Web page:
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Online Raffle Site
November 4, 2005 2:48 PM   Subscribe

I was thinking of making my own raffle website. Where a limited number of tickets is sold for a certain product or money amount and a raffle is drawn. Is there any legality to this practice? Is there anything I can look up in order to research such a thing in Canada and America? I've heard of previous sites being illegal, how can I make it legal?
posted by Napierzaza to Law & Government (6 answers total) 1 user marked this as a favorite
 
We looked into this to a very large degree in BC. What it basically boiled down to was a requirement for a license (and therefore a lot of paperwork and time spent) for each individual raffle. The cost-profit ratio made it impossible to get off the ground with actually being part of the lottery corporation itself.
posted by Kickstart70 at 2:54 PM on November 4, 2005


Lotteries are typically illegal unless conducted by governments or religious or charitable organizations. I doubt there is any jurisdiction in Canada or the U.S. where this isn't true.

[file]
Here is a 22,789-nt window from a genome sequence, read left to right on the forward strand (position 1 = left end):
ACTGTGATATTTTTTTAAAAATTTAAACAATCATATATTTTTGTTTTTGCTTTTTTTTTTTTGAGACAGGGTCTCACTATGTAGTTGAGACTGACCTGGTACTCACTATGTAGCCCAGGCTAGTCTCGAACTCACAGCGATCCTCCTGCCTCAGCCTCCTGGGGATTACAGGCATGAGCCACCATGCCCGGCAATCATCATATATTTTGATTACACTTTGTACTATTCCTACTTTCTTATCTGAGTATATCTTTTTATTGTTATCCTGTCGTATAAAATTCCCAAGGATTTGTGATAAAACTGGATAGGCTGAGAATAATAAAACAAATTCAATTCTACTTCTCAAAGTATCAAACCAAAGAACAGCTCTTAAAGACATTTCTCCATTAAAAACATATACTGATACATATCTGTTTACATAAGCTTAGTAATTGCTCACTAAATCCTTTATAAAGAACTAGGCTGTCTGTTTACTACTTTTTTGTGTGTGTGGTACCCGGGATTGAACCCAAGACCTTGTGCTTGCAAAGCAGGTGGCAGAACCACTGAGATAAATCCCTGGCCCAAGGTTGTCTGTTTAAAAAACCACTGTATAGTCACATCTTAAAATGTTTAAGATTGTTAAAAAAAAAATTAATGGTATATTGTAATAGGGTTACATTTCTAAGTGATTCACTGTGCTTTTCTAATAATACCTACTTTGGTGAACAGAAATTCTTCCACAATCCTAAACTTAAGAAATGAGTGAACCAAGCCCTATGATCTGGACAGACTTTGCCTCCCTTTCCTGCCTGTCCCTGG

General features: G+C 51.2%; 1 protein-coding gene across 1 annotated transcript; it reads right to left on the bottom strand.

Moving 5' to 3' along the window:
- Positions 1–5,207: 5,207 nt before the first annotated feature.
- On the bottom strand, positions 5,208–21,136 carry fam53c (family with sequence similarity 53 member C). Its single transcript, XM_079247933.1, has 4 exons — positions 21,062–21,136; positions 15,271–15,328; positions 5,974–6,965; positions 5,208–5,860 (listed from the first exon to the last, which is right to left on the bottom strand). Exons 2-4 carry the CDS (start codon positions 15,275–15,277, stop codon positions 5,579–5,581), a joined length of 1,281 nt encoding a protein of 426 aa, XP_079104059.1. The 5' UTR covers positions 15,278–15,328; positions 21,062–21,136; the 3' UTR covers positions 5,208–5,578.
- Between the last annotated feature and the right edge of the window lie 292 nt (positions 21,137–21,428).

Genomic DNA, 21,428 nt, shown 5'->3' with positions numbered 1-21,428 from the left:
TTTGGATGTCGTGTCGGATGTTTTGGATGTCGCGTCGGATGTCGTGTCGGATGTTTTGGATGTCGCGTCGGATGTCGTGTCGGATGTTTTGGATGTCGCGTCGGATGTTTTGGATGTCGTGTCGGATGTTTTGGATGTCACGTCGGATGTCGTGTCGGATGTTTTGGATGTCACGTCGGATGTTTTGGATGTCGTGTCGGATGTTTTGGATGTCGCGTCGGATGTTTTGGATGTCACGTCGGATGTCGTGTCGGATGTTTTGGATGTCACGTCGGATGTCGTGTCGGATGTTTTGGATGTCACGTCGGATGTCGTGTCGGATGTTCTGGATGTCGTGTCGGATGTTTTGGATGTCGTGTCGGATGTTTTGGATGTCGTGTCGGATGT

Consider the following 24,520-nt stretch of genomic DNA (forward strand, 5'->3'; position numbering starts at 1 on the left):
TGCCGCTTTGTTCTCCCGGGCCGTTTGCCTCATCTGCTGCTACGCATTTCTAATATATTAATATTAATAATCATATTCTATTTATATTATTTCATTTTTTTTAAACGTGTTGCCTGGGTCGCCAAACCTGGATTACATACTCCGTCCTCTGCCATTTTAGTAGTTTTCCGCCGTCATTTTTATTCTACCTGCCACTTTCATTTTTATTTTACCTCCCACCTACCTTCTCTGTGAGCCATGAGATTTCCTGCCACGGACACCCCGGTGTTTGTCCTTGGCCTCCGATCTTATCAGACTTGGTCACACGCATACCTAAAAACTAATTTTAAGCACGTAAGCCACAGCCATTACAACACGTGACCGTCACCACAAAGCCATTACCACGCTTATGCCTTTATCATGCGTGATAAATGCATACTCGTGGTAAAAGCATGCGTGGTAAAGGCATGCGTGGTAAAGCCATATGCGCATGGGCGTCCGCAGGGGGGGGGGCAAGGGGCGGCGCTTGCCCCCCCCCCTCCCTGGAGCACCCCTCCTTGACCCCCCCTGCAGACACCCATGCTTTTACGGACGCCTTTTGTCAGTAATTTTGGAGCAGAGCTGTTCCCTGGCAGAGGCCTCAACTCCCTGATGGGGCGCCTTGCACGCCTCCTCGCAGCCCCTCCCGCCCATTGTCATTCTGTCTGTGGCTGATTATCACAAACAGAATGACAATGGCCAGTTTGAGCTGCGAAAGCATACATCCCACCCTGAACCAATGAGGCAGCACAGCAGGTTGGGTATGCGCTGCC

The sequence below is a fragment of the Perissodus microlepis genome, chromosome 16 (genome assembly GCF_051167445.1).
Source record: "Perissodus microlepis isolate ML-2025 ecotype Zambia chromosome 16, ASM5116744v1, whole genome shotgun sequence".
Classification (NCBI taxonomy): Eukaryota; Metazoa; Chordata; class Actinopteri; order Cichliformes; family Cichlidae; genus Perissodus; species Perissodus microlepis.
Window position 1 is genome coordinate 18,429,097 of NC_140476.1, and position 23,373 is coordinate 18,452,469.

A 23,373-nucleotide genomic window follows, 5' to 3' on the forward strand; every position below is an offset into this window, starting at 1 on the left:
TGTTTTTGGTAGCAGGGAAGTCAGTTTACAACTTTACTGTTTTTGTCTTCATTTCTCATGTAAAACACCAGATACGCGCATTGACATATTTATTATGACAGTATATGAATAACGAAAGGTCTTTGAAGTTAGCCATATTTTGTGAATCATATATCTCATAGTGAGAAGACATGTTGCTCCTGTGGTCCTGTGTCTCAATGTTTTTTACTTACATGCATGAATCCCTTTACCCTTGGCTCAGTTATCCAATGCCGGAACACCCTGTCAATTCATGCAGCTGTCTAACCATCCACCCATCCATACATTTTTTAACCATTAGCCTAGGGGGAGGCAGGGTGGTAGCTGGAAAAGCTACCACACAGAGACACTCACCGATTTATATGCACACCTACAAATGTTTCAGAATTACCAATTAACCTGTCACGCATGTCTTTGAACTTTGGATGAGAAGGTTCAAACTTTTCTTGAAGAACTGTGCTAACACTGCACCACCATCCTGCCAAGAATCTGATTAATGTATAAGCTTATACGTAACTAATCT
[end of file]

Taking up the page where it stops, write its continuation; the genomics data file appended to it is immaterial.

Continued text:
You could make it legal by:

a) becoming a government or religious or charitable organization
b) changing the law
posted by jellicle at 3:00 PM on November 4, 2005


So, on to plan B: make a waffle website. Mmm... waffles.
posted by Admiral Haddock at 4:15 PM on November 4, 2005


The rules on games of chance vary from state to state. You will need to research the rules in your home state. The one time I was involved with a group that considered holding a raffle (in Texas), we would that the legal requirements outweighed the potential benefit. In some states (Michigan), the rules are change depending on whether or not your raffle is a one-time promotion or a regular way of doing business.
posted by ilsa at 9:23 PM on November 4, 2005


According to this all I have to do is have

1)A skill testing question
2)No purchase entry

Am I right? I don't like the no purchase entry idea.
posted by Napierzaza at 10:35 PM on November 4, 2005


IANAL but I believe that Napierzaza is correct with the further note that you need one of those characteristics, not both.

So, for example, lots of businesses have "no purchase necessary" contests (those these do seem to be invalid in some states in the US).

Also, it is not uncommon to hear about someone "giving away" their house to the person who can write the best essay about why they want to run a bed and breakfast in it, or something, with an "entry fee" of $250.

In any case, I'd talk to a lawyer before you invested significant time into this.
posted by alms at 6:46 AM on November 5, 2005


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